In Real Estate, A Little Tweet Is a Dangerous Thing
A few years ago, when the internet was prized for the depth of knowledge it placed at the average person’s fingertips, this article would have been titled, “A Little Knowledge Is a Dangerous Thing.” Now, the small-screen smartphone is replacing laptop computers and social media has made “less is more” the new “dangerous thing” for those who want or need to be savvy real estate buyers and sellers.
Texting and tweeting, which involves sending and receiving 140-character social media messages, combined with the small-screen devices that enable mobile computing, play significant positive roles in real estate and almost everything else. Convenience, immediacy, and inclusiveness are valuable communication attributes for buyers, sellers, and real estate professionals to build on during the house hunting or selling process. Problems arise when this type of truncated communication becomes the model for knowledge exchange and the depth of knowledge required to excel.
I paraphrased writer Alexander Pope’s 18th-Century work in our title by substituting “tweet” for his “learning” (“A little learning is a dangerous thing.“) to emphasize how shifting communication values can increase danger arising from what you don’t know you don’t know about real estate.
#1. False Confidence can be expensive.
When you think you know all you need to know to buy or sell, you don’t understand the depth of complexity involved in real estate transactions. Knowledgeable, experienced professionals realize that no one can know everything. Their job is to continually anticipate danger and opportunity for their clients. When everything goes well, naive buyers or sellers may not even realize the number of “bullets” their real estate professional dodged for them. Unless professionals can communicate fully with their buyer or seller client, assumptions and unreasonable expectations can not be addressed to reveal a buyer’s or seller’s significant hidden knowledge gaps. When issues eventually arise, it may be too late for the professional involved to perform more than damage control. Let’s hear from you: Share your example of a time when what you didn’t know came back to haunt you as buyer, seller, or professional. Add your comment below this article and start us thinking…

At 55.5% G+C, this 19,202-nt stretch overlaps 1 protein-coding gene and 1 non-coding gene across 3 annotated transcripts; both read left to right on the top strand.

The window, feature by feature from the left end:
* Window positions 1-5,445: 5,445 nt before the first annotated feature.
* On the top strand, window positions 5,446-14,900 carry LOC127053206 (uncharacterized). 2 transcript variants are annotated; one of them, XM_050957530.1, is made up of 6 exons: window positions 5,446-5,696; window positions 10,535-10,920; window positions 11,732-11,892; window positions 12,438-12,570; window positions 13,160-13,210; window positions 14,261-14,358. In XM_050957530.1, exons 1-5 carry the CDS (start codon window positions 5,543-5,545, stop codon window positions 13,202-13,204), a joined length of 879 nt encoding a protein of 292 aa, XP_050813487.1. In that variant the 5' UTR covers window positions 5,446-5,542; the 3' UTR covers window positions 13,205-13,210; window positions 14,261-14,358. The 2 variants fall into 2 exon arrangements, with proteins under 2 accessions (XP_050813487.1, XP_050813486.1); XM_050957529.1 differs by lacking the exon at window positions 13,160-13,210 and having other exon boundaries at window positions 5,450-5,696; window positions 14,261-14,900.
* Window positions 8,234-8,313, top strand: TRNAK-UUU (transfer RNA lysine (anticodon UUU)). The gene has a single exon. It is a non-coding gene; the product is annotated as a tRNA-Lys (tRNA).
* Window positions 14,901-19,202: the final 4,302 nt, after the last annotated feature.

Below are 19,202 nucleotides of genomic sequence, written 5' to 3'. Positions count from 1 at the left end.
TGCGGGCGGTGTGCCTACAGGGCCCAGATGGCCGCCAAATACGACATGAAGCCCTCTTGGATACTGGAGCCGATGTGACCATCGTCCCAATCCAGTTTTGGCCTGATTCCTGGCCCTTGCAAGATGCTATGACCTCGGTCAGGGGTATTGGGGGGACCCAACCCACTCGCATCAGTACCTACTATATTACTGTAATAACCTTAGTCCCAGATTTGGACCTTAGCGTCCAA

#2. Simplification comes after detailed knowledge is acquired.
To achieve full understanding, have concepts and details explained in detail by your real estate professional. Then, short-hand references, embedded with full knowledge of all implications, can facilitate communication.
Examples of simplification masking vital knowledge:
Simplifying market value down to the street address or the cost of construction is dangerous since neighbourhood sales history, pending local development, and noise problems like changed airline-flight paths are among key location factors that tell the the real story about a property.
Simplifying the value of a buyer’s offer down to the purchase price, may significantly undervalue or overvalue the offer when it’s “net price” that really counts. The full value of an offer is represented by how much the seller nets not the purchase price stated. Seller costs associated with closing date, like storage or rental fees, and price inclusions, like appliances and furnishings, can represent replacement costs for sellers. On the other hand, a closing date ideal for the seller could mean substantial seller savings. Purchasers who don’t ask for appliances, seller financing, or other concessions save sellers money. For more: The Offer: There’s More to It Than Price.
Simplifying the seller’s acceptance of the buyer’s offer to purchase as “just sign and date here” is only acceptable after all the implications, ramifications, and responsibilities of signing and of not signing are explained to and understood by the seller. Share your experience, good or bad: When were you (or your client) distracted by over-simplification? Add your comment below this article and prove that a little learning is a dangerous thing…
#3. If buyers don’t understand their own “hot buttons”
triggers that cause the emotional “buy now” reaction to kick in – they’ll be vulnerable to advertising, marketing, and sales techniques, and may act when it’s not in their best interest. These triggers rely on emotions to get reactions, not on logic and the depth of understanding that lead to informed decision making. Sellers can also be vulnerable to lack of self-awareness.
Social media has ramped up communication for many aspects of real estate from marketing to viewing listings. Be careful that the fast-paced, less-is-more approach to content does not undermine your commitment to self-education. As a savvy real estate buyer or seller, you protect yourself by digging deep into detail, so the advantage of knowledge will always be yours.
Real estate transactions cannot be understood in 140 characters or less.
Authot: PJ Wade
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